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Enforcement and compliance: the case of minimum wages and mandatory contracts for domestic workers

14th April 2014

By: Econ3x3


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Given South Africa’s small formal labour market and high unemployment, it is important to know whether the regulation of an informal employment sector could have a real impact on the earnings and the conditions of employment within such a segment, especially when there is weak monitoring and enforcement.

With reference to the introduction of minimum wages and mandatory employment contracts for domestic workers, which became effective in 2002-2003, we look at the effects of these regulations in this sector (see Dinkelman & Ranchhod 2012). We find that, despite only partial compliance amongst employers and a very weak monitoring and penalty regime, the average hourly wage for domestic workers increased substantially across the board. We also see a rise in monthly earnings, explained by the fact that employers did not respond to the increased wage by reducing the working hours or dismissing employees. Over and above this, the proportion of domestic workers with a formal employment contract, unemployment insurance contributions and pension contributions rose substantially.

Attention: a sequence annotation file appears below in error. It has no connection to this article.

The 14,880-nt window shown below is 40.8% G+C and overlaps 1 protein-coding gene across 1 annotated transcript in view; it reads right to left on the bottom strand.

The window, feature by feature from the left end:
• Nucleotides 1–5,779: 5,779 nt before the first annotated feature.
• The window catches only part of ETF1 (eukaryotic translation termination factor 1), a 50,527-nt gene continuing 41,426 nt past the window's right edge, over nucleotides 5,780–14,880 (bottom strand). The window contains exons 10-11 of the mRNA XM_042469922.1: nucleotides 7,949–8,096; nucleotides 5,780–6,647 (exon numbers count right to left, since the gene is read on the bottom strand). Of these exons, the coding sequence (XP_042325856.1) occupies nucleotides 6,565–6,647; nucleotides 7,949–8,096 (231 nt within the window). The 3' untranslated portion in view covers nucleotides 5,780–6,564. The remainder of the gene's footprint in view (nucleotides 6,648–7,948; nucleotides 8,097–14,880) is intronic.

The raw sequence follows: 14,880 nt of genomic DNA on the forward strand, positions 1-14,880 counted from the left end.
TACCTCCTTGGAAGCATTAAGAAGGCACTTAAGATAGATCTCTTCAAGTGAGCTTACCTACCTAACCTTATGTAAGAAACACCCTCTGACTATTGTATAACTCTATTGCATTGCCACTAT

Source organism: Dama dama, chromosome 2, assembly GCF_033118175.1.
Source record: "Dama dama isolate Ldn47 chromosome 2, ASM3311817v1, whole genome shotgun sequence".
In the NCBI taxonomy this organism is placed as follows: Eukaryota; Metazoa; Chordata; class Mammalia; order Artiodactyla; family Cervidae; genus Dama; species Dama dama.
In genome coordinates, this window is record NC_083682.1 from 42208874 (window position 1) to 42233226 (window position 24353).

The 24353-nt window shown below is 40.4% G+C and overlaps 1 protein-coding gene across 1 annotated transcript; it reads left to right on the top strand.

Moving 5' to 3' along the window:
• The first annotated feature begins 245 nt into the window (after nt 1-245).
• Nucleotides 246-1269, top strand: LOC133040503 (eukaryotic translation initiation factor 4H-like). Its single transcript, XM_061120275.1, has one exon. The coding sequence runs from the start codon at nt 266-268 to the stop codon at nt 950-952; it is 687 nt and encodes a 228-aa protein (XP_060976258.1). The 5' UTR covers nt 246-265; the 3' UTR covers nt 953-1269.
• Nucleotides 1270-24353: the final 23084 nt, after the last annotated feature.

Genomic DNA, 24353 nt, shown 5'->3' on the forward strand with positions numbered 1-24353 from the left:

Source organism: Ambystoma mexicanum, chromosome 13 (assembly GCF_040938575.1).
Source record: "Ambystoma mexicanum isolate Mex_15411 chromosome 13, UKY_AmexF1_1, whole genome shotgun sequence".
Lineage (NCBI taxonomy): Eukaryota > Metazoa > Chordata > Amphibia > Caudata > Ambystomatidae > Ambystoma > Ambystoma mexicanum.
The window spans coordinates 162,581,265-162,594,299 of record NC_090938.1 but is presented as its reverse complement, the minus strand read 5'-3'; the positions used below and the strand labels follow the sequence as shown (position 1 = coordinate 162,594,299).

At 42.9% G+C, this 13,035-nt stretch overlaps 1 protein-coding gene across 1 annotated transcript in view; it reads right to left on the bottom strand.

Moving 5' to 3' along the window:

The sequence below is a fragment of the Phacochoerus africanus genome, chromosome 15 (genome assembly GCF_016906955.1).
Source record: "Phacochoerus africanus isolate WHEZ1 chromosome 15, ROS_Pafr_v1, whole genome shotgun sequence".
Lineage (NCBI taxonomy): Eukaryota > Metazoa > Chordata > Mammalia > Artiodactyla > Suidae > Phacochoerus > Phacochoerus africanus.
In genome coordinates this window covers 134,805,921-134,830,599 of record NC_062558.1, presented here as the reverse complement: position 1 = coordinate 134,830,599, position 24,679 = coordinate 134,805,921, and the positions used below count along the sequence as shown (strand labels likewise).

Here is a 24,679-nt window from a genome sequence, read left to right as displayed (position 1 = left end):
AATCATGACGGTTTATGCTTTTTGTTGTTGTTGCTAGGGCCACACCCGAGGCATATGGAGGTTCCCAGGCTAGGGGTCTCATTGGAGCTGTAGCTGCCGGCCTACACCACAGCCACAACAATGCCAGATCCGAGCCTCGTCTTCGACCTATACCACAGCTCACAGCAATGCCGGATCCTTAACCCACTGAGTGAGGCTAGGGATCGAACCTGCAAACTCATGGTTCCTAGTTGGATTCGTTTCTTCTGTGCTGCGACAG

These findings suggest that labour market legislation of this kind could aid the formalisation of working conditions and improve the earnings of workers in a large informal labour market. Many employers reacted positively even in the absence of monitoring and penalties (at least in the short run).

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Written by Taryn Dinkelman, Assistant Professor, Dartmouth College; Vimal Ranchhod, Chief Research Officer, SALDRU, University of Cape Town; and Clare Hofmeyr, Researcher, SALDRU, University of Cape Town.

This article was first published on the Econ3x3 website – Accessible policy-relevant research and expert commentaries on unemployment and employment, income distribution and inclusive growth in South Africa.



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